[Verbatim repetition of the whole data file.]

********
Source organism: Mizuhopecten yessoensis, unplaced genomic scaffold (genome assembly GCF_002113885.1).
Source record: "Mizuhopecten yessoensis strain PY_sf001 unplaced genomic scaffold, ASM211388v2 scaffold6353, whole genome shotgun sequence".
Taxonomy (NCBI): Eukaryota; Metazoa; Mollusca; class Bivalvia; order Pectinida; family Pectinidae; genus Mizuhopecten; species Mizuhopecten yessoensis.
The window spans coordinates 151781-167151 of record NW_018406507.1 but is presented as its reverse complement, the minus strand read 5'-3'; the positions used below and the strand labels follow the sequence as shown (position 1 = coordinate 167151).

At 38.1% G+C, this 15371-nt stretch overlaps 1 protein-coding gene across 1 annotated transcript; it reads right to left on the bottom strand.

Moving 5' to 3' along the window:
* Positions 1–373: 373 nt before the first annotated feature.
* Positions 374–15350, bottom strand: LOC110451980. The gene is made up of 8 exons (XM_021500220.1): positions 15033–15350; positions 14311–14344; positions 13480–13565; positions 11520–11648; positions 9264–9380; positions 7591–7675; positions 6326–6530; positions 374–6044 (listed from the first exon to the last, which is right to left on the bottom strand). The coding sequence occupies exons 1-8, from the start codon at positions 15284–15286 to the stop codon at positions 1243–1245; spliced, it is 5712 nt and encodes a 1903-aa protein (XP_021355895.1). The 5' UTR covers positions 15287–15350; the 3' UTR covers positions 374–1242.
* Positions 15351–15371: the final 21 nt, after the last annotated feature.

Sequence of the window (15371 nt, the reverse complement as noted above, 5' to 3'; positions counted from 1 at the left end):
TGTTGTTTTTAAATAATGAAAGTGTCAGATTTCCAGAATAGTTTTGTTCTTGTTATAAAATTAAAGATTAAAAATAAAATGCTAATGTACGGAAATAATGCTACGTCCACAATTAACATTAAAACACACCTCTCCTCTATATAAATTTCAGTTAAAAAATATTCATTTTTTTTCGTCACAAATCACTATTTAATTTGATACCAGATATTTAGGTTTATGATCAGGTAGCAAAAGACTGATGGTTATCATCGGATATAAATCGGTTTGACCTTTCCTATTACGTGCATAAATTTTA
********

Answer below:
Source organism: Mizuhopecten yessoensis, unplaced genomic scaffold (genome assembly GCF_002113885.1).
Source record: "Mizuhopecten yessoensis strain PY_sf001 unplaced genomic scaffold, ASM211388v2 scaffold6353, whole genome shotgun sequence".
Taxonomy (NCBI): Eukaryota; Metazoa; Mollusca; class Bivalvia; order Pectinida; family Pectinidae; genus Mizuhopecten; species Mizuhopecten yessoensis.
The window spans coordinates 151781-167151 of record NW_018406507.1 but is presented as its reverse complement, the minus strand read 5'-3'; the positions used below and the strand labels follow the sequence as shown (position 1 = coordinate 167151).

At 38.1% G+C, this 15371-nt stretch overlaps 1 protein-coding gene across 1 annotated transcript; it reads right to left on the bottom strand.

Moving 5' to 3' along the window:
* Positions 1–373: 373 nt before the first annotated feature.
* Positions 374–15350, bottom strand: LOC110451980. The gene is made up of 8 exons (XM_021500220.1): positions 15033–15350; positions 14311–14344; positions 13480–13565; positions 11520–11648; positions 9264–9380; positions 7591–7675; positions 6326–6530; positions 374–6044 (listed from the first exon to the last, which is right to left on the bottom strand). The coding sequence occupies exons 1-8, from the start codon at positions 15284–15286 to the stop codon at positions 1243–1245; spliced, it is 5712 nt and encodes a 1903-aa protein (XP_021355895.1). The 5' UTR covers positions 15287–15350; the 3' UTR covers positions 374–1242.
* Positions 15351–15371: the final 21 nt, after the last annotated feature.

Sequence of the window (15371 nt, the reverse complement as noted above, 5' to 3'; positions counted from 1 at the left end):
TGTTGTTTTTAAATAATGAAAGTGTCAGATTTCCAGAATAGTTTTGTTCTTGTTATAAAATTAAAGATTAAAAATAAAATGCTAATGTACGGAAATAATGCTACGTCCACAATTAACATTAAAACACACCTCTCCTCTATATAAATTTCAGTTAAAAAATATTCATTTTTTTTCGTCACAAATCACTATTTAATTTGATACCAGATATTTAGGTTTATGATCAGGTAGCAAAAGACTGATGGTTATCATCGGATATAAATCGGTTTGACCTTTCCTATTACGTGCATAAATTTTA